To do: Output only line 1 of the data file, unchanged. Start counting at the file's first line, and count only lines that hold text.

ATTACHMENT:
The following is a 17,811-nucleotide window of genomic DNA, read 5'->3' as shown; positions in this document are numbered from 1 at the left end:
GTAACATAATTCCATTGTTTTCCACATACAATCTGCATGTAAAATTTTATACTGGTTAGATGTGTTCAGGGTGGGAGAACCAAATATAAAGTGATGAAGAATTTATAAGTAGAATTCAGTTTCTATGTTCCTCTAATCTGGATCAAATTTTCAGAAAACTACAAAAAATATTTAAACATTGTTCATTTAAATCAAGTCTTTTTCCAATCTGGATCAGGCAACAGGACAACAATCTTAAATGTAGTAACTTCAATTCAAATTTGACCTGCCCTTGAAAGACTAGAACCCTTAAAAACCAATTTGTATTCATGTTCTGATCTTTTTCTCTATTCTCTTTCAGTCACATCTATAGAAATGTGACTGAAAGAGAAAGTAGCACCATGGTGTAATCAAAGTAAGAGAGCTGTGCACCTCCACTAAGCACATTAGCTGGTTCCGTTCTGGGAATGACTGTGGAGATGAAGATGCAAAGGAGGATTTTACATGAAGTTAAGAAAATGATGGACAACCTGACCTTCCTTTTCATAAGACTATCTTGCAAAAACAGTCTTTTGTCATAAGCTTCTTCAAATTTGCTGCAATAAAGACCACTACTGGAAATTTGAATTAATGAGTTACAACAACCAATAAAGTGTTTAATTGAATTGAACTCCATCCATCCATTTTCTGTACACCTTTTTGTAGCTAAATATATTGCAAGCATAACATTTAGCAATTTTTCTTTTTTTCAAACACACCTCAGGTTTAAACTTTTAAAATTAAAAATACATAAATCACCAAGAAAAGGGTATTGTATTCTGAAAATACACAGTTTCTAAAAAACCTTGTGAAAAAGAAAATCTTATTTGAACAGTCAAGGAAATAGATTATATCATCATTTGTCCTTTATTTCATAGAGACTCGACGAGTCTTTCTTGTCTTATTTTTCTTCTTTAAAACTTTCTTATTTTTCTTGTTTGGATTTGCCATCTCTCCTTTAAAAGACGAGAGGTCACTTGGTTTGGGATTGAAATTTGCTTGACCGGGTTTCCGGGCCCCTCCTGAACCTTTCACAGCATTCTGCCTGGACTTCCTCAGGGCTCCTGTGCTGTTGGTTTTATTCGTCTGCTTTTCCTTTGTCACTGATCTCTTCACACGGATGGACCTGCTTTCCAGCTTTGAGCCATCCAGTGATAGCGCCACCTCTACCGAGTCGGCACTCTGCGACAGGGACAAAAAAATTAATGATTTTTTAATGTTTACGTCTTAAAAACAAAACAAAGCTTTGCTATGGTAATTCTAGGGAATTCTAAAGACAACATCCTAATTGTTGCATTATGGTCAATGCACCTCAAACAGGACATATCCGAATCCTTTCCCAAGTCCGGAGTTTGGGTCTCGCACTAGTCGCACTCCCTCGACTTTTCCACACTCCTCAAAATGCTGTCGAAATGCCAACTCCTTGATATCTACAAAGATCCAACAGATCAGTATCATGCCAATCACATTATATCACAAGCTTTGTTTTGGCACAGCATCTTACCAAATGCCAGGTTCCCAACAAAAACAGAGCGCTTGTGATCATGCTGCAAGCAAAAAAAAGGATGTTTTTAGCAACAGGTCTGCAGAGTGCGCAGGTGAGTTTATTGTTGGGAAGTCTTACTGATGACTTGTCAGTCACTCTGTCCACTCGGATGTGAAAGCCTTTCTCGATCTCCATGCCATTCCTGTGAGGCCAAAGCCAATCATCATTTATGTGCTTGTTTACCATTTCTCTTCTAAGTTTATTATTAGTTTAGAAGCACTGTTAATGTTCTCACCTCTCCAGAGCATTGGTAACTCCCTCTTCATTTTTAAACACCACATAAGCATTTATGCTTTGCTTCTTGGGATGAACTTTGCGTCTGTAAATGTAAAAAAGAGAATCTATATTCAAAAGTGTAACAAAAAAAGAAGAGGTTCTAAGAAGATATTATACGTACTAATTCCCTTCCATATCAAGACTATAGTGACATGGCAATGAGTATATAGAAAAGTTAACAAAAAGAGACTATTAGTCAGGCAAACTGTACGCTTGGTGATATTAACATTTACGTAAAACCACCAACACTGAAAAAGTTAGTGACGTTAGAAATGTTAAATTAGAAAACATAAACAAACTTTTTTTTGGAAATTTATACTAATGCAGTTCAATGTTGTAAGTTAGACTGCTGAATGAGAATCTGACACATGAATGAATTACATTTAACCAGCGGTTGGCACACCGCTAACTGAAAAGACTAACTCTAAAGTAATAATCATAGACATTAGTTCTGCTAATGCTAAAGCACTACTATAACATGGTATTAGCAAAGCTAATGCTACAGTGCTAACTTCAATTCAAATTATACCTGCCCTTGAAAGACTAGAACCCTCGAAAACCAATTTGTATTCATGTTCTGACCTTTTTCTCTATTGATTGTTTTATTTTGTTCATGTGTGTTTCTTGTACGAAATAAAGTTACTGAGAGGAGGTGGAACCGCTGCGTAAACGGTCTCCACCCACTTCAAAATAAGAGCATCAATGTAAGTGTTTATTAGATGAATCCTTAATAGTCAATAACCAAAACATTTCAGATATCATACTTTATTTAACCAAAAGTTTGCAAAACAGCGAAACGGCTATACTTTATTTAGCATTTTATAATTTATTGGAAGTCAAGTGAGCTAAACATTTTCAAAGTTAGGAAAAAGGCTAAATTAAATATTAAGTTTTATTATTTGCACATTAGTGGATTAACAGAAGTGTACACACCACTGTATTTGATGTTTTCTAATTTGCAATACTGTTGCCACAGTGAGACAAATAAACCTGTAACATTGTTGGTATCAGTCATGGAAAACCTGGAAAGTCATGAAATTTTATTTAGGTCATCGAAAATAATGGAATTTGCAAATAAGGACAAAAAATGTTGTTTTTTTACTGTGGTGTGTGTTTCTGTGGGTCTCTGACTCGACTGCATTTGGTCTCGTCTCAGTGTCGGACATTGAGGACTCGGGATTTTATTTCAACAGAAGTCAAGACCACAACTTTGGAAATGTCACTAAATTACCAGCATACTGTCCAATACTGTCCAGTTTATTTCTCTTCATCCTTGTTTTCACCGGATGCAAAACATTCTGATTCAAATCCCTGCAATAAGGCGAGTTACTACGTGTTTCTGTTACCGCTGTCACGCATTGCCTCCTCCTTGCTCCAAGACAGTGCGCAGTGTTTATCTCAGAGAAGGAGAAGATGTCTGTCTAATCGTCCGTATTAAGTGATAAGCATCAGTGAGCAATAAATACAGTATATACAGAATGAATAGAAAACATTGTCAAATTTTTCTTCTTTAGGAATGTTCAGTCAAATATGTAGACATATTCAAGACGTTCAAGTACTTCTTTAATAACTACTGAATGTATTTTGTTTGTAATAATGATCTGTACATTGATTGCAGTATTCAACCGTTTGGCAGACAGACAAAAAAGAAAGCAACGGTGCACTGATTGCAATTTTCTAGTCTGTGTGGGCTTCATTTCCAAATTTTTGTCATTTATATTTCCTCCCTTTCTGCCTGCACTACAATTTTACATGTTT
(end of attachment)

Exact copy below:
The following is a 17,811-nucleotide window of genomic DNA, read 5'->3' as shown; positions in this document are numbered from 1 at the left end: